Force measurements between particles and the air‐water interface: Implications for particle mobilization in unsaturated porous media Academic Article uri icon

abstract

  • Capillary forces acting at the air-water interface play an important role in colloid fate and transport in subsurface porous media. We quantified capillary forces between different particles (sphere, cylinder, cube, disk, sheet, and natural mineral particles) and a moving air-water interface. The particles had different sizes and contact angles (ranging from 14° to 121°). Theoretical calculations using the Young-Laplace equation were used to support and generalize the experimental data. When the air-water interface moved over the particles, there were strong capillary forces acting on the particles in the direction of the moving interface. The measured maximum capillary forces were similar to those calculated by the Young-Laplace equation. The larger the contact angles and the larger the particle size, the stronger were the capillary forces. Particles with irregular shape and sharp edges experienced greater forces than smooth particles. Generalization of the results indicates that capillary forces exerted by a moving air-water interface can readily exceed attractive Derjaguin-Landau-Verwey-Overbeek (DLVO) and gravity forces for typical subsurface particles, and a moving air-water interface is therefore an effective mechanism for mobilization of particles in porous media. Particles in the colloidal size range are particularly susceptible for mobilization by a moving air-water interface. Copyright 2009 by the American Geophysical Union.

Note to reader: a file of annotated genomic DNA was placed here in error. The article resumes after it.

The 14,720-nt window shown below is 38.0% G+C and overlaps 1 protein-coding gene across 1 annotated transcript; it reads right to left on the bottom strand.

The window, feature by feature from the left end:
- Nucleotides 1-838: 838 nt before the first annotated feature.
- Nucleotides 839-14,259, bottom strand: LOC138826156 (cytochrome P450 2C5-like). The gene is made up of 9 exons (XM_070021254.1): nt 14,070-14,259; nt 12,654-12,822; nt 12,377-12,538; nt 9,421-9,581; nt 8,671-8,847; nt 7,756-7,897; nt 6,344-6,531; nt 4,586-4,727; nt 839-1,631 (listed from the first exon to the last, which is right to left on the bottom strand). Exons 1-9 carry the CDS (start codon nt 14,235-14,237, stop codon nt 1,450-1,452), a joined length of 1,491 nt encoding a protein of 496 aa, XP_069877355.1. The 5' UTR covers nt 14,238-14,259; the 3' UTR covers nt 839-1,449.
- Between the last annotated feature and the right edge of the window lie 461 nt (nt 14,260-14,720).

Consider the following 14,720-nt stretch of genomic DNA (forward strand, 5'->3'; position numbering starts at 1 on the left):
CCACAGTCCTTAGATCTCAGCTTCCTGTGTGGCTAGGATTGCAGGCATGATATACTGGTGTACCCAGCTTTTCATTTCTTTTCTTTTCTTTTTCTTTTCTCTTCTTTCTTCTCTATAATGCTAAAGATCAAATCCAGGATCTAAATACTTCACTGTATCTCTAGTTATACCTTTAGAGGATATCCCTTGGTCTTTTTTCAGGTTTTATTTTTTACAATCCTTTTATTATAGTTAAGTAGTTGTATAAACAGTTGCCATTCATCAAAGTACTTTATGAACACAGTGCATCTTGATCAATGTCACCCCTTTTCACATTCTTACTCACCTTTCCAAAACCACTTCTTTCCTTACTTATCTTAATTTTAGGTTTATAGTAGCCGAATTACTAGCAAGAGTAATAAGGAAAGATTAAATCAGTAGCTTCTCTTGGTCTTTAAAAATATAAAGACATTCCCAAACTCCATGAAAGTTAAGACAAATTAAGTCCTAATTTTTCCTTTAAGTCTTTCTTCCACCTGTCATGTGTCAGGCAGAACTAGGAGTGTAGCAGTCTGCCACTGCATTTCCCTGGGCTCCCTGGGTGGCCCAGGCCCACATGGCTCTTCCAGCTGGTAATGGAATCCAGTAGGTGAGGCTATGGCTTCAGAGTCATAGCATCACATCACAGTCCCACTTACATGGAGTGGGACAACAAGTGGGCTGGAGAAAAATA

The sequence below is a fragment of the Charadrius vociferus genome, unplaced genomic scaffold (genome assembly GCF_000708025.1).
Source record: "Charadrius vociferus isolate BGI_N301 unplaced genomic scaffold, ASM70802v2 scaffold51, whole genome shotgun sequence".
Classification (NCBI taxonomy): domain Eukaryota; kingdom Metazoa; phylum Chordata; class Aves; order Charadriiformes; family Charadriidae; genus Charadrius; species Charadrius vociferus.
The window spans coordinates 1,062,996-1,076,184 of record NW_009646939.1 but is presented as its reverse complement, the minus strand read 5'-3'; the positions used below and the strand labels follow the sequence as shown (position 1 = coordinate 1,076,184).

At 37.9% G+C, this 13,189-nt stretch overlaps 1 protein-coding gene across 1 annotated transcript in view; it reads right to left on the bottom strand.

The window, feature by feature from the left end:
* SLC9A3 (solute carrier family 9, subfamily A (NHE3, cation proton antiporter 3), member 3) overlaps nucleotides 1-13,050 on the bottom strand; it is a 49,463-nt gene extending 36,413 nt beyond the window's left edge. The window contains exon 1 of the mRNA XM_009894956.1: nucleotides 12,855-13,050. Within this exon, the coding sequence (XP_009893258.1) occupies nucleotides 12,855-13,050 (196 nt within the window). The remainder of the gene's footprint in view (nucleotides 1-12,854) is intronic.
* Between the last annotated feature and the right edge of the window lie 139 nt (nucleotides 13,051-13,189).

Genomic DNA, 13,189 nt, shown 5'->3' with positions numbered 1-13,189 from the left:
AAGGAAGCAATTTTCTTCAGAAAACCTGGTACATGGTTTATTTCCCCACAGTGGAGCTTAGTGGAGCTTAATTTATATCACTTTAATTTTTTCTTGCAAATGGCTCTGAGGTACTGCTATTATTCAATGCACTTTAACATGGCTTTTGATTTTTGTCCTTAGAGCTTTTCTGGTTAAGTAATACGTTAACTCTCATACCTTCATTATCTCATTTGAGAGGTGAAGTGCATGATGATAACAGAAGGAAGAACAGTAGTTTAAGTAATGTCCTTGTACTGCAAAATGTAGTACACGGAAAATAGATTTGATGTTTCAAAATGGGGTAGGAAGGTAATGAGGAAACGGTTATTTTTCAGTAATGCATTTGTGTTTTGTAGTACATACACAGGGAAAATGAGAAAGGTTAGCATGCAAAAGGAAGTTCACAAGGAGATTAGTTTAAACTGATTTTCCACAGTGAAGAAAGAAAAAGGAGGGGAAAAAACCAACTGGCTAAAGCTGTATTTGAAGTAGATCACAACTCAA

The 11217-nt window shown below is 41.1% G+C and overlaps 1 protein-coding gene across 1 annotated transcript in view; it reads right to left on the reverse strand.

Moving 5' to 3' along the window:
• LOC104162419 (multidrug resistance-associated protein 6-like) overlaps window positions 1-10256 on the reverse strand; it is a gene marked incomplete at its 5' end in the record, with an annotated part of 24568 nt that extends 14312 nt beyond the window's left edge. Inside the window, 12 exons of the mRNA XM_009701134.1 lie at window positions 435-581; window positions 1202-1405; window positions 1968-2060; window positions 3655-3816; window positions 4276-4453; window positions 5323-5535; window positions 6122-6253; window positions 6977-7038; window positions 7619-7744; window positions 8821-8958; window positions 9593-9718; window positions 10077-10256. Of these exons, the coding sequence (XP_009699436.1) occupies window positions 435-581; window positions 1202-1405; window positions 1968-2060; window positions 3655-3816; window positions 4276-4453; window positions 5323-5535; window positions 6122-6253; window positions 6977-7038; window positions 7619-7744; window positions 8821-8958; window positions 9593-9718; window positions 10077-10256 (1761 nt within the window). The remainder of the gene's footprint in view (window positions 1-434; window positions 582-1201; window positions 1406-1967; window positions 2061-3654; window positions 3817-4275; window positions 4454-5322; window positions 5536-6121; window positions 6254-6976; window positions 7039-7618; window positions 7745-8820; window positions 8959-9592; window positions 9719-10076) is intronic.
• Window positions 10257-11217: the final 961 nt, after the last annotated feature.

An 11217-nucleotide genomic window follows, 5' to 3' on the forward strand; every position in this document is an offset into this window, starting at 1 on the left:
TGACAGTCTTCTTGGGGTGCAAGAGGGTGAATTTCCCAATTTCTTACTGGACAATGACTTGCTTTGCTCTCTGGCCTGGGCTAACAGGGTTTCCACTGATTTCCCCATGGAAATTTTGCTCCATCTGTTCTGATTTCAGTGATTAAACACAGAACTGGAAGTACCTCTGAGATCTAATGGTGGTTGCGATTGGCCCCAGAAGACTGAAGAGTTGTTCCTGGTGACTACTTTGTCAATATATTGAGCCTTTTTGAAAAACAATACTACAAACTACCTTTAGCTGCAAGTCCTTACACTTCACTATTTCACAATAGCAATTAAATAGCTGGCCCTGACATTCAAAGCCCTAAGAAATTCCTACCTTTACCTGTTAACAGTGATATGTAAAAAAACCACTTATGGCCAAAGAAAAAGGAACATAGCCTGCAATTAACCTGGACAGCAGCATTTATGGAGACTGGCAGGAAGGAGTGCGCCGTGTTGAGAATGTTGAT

author list (cited authors)

  • Shang, J., Flury, M., & Deng, Y.

citation count

  • 47

publication date

  • June 2009